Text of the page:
Picks and Pans Review: Words for Our Years

updated 12/18/1989 AT 01:00 AM EST

originally published 12/18/1989 AT 01:00 AM EST

Hugh Harris

We could all live without the feeble attempts at rap and hip-hop that have come out of the British Isles, but it must be conceded that some interesting black male singers have lately emerged from Britain.

To the honor roll of Trent D'Arby, Roland Gift, the Pasadenas and Roachford, add this young man. Tracks on this debut album such as "Love Kicks," "Her Engine Froze" and "Helen Highwater" make it clear that Harris, a Londoner born to Jamaican parents, is a derivative student in the Prince school of vocals and harmonic arrangement. But he's a fetching singer.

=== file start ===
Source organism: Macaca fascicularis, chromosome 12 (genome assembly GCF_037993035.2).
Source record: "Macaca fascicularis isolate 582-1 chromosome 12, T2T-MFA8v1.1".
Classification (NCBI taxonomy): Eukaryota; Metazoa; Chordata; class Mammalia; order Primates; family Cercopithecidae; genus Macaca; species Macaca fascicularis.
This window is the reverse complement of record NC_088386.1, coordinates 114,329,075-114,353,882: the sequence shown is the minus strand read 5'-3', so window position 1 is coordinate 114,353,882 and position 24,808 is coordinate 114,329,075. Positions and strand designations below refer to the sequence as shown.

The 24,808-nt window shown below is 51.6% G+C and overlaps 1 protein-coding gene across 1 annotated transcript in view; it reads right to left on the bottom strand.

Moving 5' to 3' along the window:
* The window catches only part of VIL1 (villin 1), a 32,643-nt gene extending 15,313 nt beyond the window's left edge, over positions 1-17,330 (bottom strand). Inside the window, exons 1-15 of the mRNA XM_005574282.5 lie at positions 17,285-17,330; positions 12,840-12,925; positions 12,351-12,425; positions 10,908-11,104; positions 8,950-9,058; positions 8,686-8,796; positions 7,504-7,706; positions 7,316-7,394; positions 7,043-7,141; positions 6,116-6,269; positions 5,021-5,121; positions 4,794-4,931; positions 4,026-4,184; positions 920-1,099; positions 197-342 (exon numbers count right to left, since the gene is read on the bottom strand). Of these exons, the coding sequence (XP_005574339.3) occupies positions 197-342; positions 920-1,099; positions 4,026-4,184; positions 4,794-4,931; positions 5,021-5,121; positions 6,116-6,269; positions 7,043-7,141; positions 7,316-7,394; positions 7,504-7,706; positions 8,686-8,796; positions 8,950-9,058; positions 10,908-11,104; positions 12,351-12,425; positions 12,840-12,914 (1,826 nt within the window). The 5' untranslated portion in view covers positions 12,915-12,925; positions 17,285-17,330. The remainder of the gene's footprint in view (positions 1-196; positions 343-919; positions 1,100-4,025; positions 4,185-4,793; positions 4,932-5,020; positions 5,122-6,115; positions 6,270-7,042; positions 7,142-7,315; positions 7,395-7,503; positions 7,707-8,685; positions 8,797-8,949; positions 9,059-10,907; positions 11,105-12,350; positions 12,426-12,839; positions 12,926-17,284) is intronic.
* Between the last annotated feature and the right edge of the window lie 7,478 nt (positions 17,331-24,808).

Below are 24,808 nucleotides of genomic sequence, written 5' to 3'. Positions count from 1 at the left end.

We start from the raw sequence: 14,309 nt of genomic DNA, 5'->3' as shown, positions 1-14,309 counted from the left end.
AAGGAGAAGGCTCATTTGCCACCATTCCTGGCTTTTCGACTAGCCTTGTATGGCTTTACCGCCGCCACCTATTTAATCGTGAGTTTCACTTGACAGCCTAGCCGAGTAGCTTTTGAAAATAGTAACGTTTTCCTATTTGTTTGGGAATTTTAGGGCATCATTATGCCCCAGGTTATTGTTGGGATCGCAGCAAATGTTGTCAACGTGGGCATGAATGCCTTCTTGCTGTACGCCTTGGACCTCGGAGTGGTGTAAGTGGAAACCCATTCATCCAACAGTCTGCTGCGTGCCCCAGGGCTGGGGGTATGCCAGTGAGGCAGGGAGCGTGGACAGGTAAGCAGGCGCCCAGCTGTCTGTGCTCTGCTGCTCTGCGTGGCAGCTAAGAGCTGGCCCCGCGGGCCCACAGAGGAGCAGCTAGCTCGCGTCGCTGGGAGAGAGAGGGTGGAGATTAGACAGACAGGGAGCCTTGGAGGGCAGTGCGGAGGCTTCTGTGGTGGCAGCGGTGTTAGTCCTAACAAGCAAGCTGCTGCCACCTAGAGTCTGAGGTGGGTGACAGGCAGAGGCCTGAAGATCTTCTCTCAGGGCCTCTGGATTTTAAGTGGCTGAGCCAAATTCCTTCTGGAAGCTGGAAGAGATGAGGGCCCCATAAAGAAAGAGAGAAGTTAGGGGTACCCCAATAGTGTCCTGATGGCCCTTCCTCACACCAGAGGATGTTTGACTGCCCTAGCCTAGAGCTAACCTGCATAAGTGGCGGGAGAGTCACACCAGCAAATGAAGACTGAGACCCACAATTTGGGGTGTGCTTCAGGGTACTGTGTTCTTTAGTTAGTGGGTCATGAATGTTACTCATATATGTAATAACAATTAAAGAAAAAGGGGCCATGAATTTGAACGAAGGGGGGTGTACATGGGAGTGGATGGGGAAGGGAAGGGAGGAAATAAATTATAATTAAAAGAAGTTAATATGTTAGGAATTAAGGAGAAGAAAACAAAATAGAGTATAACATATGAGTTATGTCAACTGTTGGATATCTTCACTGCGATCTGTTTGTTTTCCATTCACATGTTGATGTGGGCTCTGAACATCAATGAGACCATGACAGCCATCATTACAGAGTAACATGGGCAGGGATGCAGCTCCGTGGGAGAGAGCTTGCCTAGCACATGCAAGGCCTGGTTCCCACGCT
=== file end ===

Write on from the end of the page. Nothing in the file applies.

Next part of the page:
Emotive, soulful and judiciously tempered, his voice can be both softly seductive and voraciously passionate. He also wrote all but one song on this album, the highlights of which include the ringing rocker "Alice," the pop gem "Rhythm of Life," with its springy piano motif, and a largo, minor-key rearrangement of Robert Palmer's "Woke Up Laughing." Though he's hardly as pretentious a writer as D'Arby, Harris's lyrics really don't stand up to close scrutiny very well. Try to decipher, for instance, "Music Lies Bleeding": "She came down from the mountains/ Just to open up another national theme park/ All the people came to see but didn't see/ And all ran home in the dark."

Okay, so the album title isn't germane either. These aren't, in fact, words for our years. But Harris's is certainly a voice for our time. (Capitol)

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